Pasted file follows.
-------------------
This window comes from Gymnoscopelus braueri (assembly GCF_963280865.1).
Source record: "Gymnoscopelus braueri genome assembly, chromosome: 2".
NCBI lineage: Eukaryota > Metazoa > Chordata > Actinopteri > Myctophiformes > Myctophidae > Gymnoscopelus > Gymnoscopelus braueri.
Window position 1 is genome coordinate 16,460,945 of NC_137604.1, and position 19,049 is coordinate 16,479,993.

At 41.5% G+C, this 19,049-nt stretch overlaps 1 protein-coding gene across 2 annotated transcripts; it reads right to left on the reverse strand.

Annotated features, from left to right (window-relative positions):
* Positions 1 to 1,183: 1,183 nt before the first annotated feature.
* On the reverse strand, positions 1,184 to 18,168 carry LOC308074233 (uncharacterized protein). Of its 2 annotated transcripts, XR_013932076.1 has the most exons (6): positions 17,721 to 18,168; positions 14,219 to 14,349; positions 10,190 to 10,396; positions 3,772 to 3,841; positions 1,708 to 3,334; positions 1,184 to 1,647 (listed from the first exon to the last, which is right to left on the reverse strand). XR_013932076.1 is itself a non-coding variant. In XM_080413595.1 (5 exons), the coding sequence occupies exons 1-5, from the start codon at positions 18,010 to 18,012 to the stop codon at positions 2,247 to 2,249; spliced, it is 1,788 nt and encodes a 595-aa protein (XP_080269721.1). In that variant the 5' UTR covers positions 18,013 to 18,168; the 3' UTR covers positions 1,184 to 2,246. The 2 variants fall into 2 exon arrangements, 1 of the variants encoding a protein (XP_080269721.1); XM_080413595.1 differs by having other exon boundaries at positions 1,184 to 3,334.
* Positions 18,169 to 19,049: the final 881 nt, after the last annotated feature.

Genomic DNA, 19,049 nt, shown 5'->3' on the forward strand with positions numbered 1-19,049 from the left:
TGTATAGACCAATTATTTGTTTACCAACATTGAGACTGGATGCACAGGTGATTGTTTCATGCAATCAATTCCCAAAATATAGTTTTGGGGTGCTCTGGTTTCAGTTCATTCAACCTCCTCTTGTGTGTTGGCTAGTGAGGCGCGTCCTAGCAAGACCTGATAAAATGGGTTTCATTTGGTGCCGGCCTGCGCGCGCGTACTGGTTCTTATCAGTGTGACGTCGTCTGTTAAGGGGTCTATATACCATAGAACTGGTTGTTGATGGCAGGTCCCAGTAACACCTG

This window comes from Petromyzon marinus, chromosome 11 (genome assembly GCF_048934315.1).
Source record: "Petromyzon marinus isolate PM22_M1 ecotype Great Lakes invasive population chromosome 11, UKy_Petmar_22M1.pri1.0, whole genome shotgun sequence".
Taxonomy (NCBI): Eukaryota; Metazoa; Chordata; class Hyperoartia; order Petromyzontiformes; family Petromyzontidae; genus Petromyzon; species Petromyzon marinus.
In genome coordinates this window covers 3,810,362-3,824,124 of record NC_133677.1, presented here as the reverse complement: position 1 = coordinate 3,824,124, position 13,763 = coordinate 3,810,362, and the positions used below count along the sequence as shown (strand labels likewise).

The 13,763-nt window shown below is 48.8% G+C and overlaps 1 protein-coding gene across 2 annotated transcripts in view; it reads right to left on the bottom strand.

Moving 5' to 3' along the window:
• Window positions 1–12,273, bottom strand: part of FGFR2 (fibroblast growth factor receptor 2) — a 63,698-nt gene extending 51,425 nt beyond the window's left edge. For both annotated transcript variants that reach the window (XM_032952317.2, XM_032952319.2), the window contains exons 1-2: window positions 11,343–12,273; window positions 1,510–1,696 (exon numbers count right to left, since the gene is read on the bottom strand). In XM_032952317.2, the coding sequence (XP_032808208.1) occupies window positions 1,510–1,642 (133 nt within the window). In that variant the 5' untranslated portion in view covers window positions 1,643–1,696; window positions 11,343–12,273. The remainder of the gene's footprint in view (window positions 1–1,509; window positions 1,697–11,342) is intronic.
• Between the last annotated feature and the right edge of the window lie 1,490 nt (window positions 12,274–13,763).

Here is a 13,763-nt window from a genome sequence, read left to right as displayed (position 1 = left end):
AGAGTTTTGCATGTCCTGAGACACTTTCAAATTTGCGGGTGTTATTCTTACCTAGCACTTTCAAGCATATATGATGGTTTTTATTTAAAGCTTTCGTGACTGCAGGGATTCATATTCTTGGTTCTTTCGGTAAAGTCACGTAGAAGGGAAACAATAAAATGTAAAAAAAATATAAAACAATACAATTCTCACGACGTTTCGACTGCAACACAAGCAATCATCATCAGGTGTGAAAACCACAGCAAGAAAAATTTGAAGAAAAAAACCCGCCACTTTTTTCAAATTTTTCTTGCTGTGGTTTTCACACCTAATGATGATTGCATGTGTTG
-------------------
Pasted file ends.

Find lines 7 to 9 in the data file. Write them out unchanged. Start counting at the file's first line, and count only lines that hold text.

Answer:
* Positions 1 to 1,183: 1,183 nt before the first annotated feature.
* On the reverse strand, positions 1,184 to 18,168 carry LOC308074233 (uncharacterized protein). Of its 2 annotated transcripts, XR_013932076.1 has the most exons (6): positions 17,721 to 18,168; positions 14,219 to 14,349; positions 10,190 to 10,396; positions 3,772 to 3,841; positions 1,708 to 3,334; positions 1,184 to 1,647 (listed from the first exon to the last, which is right to left on the reverse strand). XR_013932076.1 is itself a non-coding variant. In XM_080413595.1 (5 exons), the coding sequence occupies exons 1-5, from the start codon at positions 18,010 to 18,012 to the stop codon at positions 2,247 to 2,249; spliced, it is 1,788 nt and encodes a 595-aa protein (XP_080269721.1). In that variant the 5' UTR covers positions 18,013 to 18,168; the 3' UTR covers positions 1,184 to 2,246. The 2 variants fall into 2 exon arrangements, 1 of the variants encoding a protein (XP_080269721.1); XM_080413595.1 differs by having other exon boundaries at positions 1,184 to 3,334.
* Positions 18,169 to 19,049: the final 881 nt, after the last annotated feature.